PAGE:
In my opinion, it's an incredibly inhumane tradition—one I felt uncomfortable taking part in as a reluctant voyeur. At the same time, it was just that: A tradition. The cockfight is one of those travel moments that reminded me about how much our culture shapes our beliefs and behaviors. You don't have to agree with those of others, but you can try to understand them.
On a remote island like Niue, getting to know the locals is as easy as stepping outside your guesthouse door. A cultural exchange with a local was bound to happen—we just had no idea when or how. We met the Tongia family from nearby Tonga on our 3rd day in Niue. Palemia, a shuttle driver for Matavai resort, gave us a ride home from dinner.
He then offered Jono a chance at free diving with a local spear-fisherman. As a thanks, we offered to help him and his wife, Louna, with their farm work. We ended up planting potatoes through the middle of the night and enjoying other wonderful cultural exchanges with this delightful little Tongan family who live and work in Niue.
I was expecting Niue to be a small country. But there was no way I could have anticipated just how small and remote it is. Jono, my Kiwi partner, and I traveled from New Zealand to “the rock” of Polynesia at the end of August.
Upon our arrival, we realized the entire country is the equivalent of a rural village dropped onto an island in the middle of the ocean. With its approximately 1200 human dwellers (and possibly twice as many chickens), we felt like we were getting a true getaway from the fast pace of life. You’ll understand why if you ever have the chance to go, or you can just keep reading.
Never heard of Niue (pronounced “new-ay”)? I hadn’t heard of this island country either until about 2 months ago when I booked my trip there. Niue is a tiny little island in the South Pacific—and it’s so special you’re going to be longing to go by the end of this post.
People don’t come to Niue for its beaches and resorts—there’s only one sandy beach and one resort there! Instead, the few visitors to the “Rock of Polynesia” fly there for its exceptional diving and snorkeling, its unbelievable geography and coastal views, and its vibrant culture and friendly people. These and many other unique characteristics have easily made Niue my favorite travel destination yet! I wish I had known to put it on my bucket list sooner.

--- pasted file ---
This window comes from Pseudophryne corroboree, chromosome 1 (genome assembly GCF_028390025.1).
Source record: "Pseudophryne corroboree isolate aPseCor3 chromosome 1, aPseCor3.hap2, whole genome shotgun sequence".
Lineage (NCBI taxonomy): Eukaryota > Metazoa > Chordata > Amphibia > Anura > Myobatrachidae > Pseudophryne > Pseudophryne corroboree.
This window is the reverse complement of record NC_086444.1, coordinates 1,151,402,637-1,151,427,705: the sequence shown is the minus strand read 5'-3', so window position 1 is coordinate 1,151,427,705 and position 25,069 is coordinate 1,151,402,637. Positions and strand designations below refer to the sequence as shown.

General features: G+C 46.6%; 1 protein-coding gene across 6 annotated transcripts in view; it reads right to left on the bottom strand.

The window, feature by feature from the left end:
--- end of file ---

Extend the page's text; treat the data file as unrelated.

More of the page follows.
Once I dropped Roojin off at the airport in Brisbane, my road trip adventure became even less fixed than ever. I had 6 days and 6 nights to spend as I pleased on the 1800km drive to Cairns. And I could end up spending it with just about anyone!
Through advertisements online, I connected with other travelers who were interested in sharing the journey (and the gas expenses) with me. Both on my own for part of the journey and with my travel companions, I discovered many natural wonders along the way. Unbelievable mountains, interesting rainforest vegetation, and unique waterfalls made up the best stops on the road from Brisbane to Cairns.
Ever wonder what the rest of the world thinks about Americans and the USA?
After traveling for nearly 11 months (7 of which were spent in New Zealand), I’ve compiled some of the most common assumptions or stereotypes people tend to have about “the States” and its people.
Eradicating stereotypes through travel is a two way street. Typically, we think of traveling the world as a chance to inform ourselves about other cultures and people. What I’ve found is I have equally become a teacher, informing others about from where I come.
That’s right, for the 10 month anniversary of my travels around the world, today marks the first day I will set foot in Australia. I am writing this post in advance of my landing and have scheduled it to appear while I am probably still in-flight over the Tasman Sea!
But this post is less about Australia, and much more about my final days in New Zealand. After over 7 months there, I still have several stories to share. This story is about leaving and why it was so difficult to go.
The Northern point of New Zealand’s North Island has great significance among the native Maori people. The land there is predominantly Maori owned and untouched with plenty of native vegetation growing wild.
Once we passed through the last town of Kaitaia and began the 100km drive up the Aupouri Peninsula, I could already see and feel its sacredness.
The world around me and the people who live in it. These are the two things I find myself constantly appreciating more and more as a travel. And the Central Otago region of New Zealand has the perfect example of both.
Carolina and I explored this gorgeous region from our campsite on Lake Dunstan.
Eventually, we got an offer from a connection I had made on the North Island to stay with a local for a couple of nights.
A bit of miscommunication about our arrival time led us to seeing even more stunning scenery en route to a new campsite and meeting some unexpected, hobbit-sized locals!